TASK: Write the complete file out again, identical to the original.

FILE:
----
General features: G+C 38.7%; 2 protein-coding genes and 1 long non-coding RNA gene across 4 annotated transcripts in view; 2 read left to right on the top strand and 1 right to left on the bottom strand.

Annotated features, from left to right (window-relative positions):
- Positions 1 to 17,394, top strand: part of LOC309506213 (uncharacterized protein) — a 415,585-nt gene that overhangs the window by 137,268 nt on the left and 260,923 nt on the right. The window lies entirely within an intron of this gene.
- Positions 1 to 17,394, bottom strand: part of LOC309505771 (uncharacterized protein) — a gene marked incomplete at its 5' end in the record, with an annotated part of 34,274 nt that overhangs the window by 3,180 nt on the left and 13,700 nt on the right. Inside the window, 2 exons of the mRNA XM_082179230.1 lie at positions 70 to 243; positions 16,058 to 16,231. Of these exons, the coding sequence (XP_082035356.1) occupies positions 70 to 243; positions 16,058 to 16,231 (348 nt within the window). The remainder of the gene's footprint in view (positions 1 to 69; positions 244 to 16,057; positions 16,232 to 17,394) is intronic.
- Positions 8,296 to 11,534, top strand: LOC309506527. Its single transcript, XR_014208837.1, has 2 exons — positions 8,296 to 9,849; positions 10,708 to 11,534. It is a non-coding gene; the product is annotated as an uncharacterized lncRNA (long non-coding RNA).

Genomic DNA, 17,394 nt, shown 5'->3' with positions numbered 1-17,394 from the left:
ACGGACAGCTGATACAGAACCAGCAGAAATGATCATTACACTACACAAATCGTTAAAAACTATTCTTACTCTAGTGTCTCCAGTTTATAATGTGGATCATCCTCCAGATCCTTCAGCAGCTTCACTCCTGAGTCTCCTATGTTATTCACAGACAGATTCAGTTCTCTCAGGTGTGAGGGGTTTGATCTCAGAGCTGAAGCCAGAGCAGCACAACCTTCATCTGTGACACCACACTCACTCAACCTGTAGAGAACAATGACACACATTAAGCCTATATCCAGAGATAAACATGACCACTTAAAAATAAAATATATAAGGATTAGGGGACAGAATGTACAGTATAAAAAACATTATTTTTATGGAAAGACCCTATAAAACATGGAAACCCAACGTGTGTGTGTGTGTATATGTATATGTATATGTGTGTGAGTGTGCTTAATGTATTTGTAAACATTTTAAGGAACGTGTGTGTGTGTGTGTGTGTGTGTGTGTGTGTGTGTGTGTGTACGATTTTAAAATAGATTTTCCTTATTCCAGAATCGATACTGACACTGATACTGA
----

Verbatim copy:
General features: G+C 38.7%; 2 protein-coding genes and 1 long non-coding RNA gene across 4 annotated transcripts in view; 2 read left to right on the top strand and 1 right to left on the bottom strand.

Annotated features, from left to right (window-relative positions):
- Positions 1 to 17,394, top strand: part of LOC309506213 (uncharacterized protein) — a 415,585-nt gene that overhangs the window by 137,268 nt on the left and 260,923 nt on the right. The window lies entirely within an intron of this gene.
- Positions 1 to 17,394, bottom strand: part of LOC309505771 (uncharacterized protein) — a gene marked incomplete at its 5' end in the record, with an annotated part of 34,274 nt that overhangs the window by 3,180 nt on the left and 13,700 nt on the right. Inside the window, 2 exons of the mRNA XM_082179230.1 lie at positions 70 to 243; positions 16,058 to 16,231. Of these exons, the coding sequence (XP_082035356.1) occupies positions 70 to 243; positions 16,058 to 16,231 (348 nt within the window). The remainder of the gene's footprint in view (positions 1 to 69; positions 244 to 16,057; positions 16,232 to 17,394) is intronic.
- Positions 8,296 to 11,534, top strand: LOC309506527. Its single transcript, XR_014208837.1, has 2 exons — positions 8,296 to 9,849; positions 10,708 to 11,534. It is a non-coding gene; the product is annotated as an uncharacterized lncRNA (long non-coding RNA).

Genomic DNA, 17,394 nt, shown 5'->3' with positions numbered 1-17,394 from the left:
ACGGACAGCTGATACAGAACCAGCAGAAATGATCATTACACTACACAAATCGTTAAAAACTATTCTTACTCTAGTGTCTCCAGTTTATAATGTGGATCATCCTCCAGATCCTTCAGCAGCTTCACTCCTGAGTCTCCTATGTTATTCACAGACAGATTCAGTTCTCTCAGGTGTGAGGGGTTTGATCTCAGAGCTGAAGCCAGAGCAGCACAACCTTCATCTGTGACACCACACTCACTCAACCTGTAGAGAACAATGACACACATTAAGCCTATATCCAGAGATAAACATGACCACTTAAAAATAAAATATATAAGGATTAGGGGACAGAATGTACAGTATAAAAAACATTATTTTTATGGAAAGACCCTATAAAACATGGAAACCCAACGTGTGTGTGTGTGTATATGTATATGTATATGTGTGTGAGTGTGCTTAATGTATTTGTAAACATTTTAAGGAACGTGTGTGTGTGTGTGTGTGTGTGTGTGTGTGTGTGTGTGTGTACGATTTTAAAATAGATTTTCCTTATTCCAGAATCGATACTGACACTGATACTGA